Recruiting American Indian/Alaska Native Students to Medical School: A Multi-Institutional Alliance in the U.S. Southwest

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Abstract

Problem

Despite national efforts to diversify the physician workforce, American Indian/Alaska Native (AI/AN) individuals have the least representation of all major racial and ethnic groups. Limited resources at state medical schools present institution-level recruitment challenges. Unified efforts to engage AI/AN students in premedical education activities are needed.

Approach

The medical schools at the Universities of Arizona (Phoenix and Tucson), Colorado, New Mexico, and Utah identified a collective need to increase student diversity, particularly with regard to AI/AN students. The schools partnered with the Association of American Indian Physicians to support AI/AN students applying to medical school and to grow the overall AI/AN applicant pool. Each year from 2011 to 2016, these institutions hosted a two-day preadmissions workshop (PAW) to prepare participants for applying to medical school.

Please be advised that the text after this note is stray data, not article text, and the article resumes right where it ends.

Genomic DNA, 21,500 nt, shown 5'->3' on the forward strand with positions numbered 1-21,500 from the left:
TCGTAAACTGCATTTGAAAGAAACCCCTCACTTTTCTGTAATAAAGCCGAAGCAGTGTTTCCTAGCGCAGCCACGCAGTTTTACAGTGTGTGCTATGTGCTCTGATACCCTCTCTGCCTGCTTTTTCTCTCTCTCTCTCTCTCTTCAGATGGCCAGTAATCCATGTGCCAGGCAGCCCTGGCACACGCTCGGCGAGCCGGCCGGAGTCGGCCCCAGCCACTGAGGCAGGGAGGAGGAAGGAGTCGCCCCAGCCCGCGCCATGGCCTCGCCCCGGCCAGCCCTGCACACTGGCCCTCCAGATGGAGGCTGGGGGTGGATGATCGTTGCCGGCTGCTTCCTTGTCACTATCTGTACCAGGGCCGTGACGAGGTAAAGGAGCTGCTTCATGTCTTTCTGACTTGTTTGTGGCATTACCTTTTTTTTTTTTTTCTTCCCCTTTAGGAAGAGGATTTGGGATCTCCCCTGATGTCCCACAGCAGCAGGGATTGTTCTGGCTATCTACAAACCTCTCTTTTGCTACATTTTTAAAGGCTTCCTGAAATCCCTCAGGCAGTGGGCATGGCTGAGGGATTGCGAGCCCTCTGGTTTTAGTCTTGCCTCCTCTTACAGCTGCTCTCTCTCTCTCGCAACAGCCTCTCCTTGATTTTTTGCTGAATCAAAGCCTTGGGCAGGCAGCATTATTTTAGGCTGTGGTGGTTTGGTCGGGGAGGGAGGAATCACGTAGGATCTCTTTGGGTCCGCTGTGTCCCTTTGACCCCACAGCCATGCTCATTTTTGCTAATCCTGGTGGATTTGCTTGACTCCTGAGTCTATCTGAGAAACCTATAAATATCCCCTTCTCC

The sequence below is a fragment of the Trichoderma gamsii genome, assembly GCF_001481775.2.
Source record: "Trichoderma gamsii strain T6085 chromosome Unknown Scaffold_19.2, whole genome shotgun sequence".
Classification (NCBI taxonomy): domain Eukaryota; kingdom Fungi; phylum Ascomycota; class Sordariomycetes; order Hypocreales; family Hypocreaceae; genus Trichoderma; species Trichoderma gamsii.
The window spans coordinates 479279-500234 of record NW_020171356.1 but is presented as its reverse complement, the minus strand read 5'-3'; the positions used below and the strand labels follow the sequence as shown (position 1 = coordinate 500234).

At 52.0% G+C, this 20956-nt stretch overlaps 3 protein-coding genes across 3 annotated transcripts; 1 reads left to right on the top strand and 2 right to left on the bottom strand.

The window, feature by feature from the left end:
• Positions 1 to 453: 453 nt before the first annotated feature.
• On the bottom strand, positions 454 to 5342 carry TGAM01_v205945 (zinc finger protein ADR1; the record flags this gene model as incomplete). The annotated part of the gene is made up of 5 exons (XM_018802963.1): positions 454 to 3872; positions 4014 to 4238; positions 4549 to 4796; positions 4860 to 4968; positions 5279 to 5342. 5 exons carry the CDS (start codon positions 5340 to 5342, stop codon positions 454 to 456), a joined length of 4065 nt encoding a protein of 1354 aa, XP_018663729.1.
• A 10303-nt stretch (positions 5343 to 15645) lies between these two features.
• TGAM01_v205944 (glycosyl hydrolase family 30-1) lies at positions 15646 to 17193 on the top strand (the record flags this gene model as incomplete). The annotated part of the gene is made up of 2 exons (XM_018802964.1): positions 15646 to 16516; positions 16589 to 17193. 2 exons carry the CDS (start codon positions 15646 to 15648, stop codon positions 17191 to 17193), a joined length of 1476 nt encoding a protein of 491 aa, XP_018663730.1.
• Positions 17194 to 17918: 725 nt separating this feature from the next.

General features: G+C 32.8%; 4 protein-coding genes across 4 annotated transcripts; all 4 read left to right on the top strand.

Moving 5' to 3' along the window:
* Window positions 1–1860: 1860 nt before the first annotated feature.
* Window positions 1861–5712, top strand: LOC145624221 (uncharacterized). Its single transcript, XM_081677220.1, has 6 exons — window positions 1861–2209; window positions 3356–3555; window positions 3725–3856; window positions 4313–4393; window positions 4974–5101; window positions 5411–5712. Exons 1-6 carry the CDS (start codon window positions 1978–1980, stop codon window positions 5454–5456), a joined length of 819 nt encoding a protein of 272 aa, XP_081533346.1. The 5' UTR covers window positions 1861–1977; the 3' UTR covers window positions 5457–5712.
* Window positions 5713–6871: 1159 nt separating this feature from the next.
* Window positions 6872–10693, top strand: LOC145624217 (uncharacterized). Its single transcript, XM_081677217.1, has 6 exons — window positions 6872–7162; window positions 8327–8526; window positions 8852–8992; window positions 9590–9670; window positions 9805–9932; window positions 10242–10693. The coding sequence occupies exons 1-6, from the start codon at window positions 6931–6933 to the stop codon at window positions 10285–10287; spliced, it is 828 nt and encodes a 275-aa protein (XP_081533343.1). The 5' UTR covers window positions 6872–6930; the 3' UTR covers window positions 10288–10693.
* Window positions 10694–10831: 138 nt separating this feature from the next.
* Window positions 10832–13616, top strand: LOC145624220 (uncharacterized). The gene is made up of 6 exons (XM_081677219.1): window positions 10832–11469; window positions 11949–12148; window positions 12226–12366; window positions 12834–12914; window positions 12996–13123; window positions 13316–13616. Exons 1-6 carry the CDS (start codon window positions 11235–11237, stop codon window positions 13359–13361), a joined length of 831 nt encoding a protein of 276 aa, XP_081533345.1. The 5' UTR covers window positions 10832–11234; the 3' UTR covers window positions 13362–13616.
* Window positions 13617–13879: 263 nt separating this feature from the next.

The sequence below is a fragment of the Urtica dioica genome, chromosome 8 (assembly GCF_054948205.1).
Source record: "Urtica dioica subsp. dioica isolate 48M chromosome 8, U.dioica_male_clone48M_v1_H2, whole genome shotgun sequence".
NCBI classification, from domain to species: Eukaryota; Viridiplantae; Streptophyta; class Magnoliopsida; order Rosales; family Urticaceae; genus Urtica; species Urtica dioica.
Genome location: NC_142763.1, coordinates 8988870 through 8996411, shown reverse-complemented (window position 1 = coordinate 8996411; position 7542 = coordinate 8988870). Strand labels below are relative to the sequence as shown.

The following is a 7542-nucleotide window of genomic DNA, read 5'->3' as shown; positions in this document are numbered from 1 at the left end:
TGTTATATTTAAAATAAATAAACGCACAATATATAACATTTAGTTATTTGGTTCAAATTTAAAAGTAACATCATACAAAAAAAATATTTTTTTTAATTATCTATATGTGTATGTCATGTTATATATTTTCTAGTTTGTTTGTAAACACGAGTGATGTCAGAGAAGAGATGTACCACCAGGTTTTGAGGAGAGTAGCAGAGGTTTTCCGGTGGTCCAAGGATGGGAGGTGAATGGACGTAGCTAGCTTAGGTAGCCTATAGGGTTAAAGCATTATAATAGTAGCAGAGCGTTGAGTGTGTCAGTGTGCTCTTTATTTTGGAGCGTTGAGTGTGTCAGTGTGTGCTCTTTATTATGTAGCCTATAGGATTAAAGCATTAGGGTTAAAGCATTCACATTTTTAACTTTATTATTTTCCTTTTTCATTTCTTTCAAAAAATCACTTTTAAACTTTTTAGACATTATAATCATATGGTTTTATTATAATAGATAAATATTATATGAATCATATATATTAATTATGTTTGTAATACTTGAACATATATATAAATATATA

Outcomes

From 2011 to 2016, 130 AI/AN students participated in the PAWs. Of these, 113 were first-time attendees, 15 participated on two separate occasions, and 1 participated on three separate occasions. Nineteen (21%) of the 90 first-time participants from 2011 to 2015 matriculated to a U.S. medical school in the past five years. Twenty-two of 23 participants (96% response rate) in 2016 responded to the postworkshop survey. Results indicated that interview preparation, individual consultation, and writing preparation ranked as the three most beneficial sessions/activities.

Next Steps

Standardized evaluation of future PAWs will identify best practices for recruiting AI/AN students to medical school, and future initiatives will include more robust measures of success.

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